question of the weekend: The U.S. is executing its own citizens without even a pretense of due process: what’s next?

This week, an American citizen was executed by the U.S. government without due process. But Anwar al-Awlaki was Muslim and brown, and he said bad things about the U.S., and hence he was scary and automatically guilty of something so terrible that the otherwise sacred Constitution could be ignored. Glenn Greenwald:

No effort was made to indict him for any crimes (despite a report last October that the Obama administration was “considering” indicting him). Despite substantial doubt among Yemen experts about whether he even has any operational role in Al Qaeda, no evidence (as opposed to unverified government accusations) was presented of his guilt. When Awlaki’s father sought a court order barring Obama from killing his son, the DOJ argued, among other things, that such decisions were “state secrets” and thus beyond the scrutiny of the courts. He was simply ordered killed by the President: his judge, jury and executioner.

What’s most striking about this is not that the U.S. Government has seized and exercised exactly the power the Fifth Amendment was designed to bar (“No person shall be deprived of life without due process of law”), and did so in a way that almost certainly violates core First Amendment protections [Aklaki’s “crimes” seem to be of the free-speech variety] (questions that will now never be decided in a court of law). What’s most amazing is that its citizens will not merely refrain from objecting, but will stand and cheer the U.S. Government’s new power to assassinate their fellow citizens, far from any battlefield, literally without a shred of due process from the U.S. Government. Many will celebrate the strong, decisive, Tough President’s ability to eradicate the life of Anwar al-Awlaki — including many who just so righteously condemned those Republican audience members as so terribly barbaric and crass for cheering Governor Perry’s execution of scores of serial murderers and rapists — criminals who were at least given a trial and appeals and the other trappings of due process before being killed.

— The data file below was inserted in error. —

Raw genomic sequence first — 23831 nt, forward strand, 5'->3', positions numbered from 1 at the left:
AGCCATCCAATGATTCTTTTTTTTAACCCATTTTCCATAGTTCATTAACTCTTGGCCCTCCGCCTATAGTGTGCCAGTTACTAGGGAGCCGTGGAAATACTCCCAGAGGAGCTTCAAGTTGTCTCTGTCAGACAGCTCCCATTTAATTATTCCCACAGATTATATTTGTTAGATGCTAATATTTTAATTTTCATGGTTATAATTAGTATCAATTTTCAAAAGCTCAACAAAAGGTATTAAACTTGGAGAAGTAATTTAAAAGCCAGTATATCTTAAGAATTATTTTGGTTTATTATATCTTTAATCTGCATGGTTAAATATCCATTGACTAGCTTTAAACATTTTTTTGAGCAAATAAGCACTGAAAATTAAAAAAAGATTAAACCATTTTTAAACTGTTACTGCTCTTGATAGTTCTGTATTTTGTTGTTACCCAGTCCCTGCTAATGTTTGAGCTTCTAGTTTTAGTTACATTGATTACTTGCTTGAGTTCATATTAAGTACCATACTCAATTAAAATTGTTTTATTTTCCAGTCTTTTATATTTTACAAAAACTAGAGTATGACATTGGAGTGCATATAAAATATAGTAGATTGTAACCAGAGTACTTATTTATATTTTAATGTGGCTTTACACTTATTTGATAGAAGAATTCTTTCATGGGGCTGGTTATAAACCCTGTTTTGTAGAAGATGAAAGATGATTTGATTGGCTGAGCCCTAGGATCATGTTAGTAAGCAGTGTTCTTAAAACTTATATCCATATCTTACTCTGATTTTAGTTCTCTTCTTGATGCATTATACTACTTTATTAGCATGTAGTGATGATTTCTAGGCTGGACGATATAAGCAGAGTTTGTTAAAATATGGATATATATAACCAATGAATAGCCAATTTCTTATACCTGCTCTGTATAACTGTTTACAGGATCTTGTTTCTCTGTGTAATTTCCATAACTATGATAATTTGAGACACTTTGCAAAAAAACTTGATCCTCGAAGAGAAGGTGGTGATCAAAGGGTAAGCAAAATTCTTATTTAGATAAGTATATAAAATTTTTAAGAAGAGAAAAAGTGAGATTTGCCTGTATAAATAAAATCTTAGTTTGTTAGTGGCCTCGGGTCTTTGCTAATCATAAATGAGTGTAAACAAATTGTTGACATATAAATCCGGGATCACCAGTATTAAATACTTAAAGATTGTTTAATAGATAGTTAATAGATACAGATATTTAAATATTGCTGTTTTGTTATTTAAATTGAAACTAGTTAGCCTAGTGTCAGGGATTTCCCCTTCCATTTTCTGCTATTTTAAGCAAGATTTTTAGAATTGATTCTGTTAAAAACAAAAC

The U.S. Constitution makes no allowance for times of war, or for any exigent circumstances. It does not say that its dictates may be ignored under the President’s direction. The whole point of the Constitution is to limit the power of the executive and to protect the citizens from that power. If Awlaki was guilty of the crimes the Obama administration suggested — without proof — he was guilty of, then he should have been tried for treason. The Constitution does have something to say about treason, what constitutes it, and how it shall be prosecuted.

The President ordering an American citizen killed, on his say-so alone, is not mentioned in the Constutition, and cannot be deduced from any of its clauses. It is one of the very offenses the Constitution was written to eliminate. The tyrannical “right” of a ruler to have his subjects executed is one of the reasons the American Revolution was fought. How is what Obama just did any different?

So: The U.S. is executing its own citizens without even a pretense of due process: what’s next? Time for another revolution? Should I worry that even suggesting such a thing publicly means the U.S. government is “allowed” to execute me without due process?

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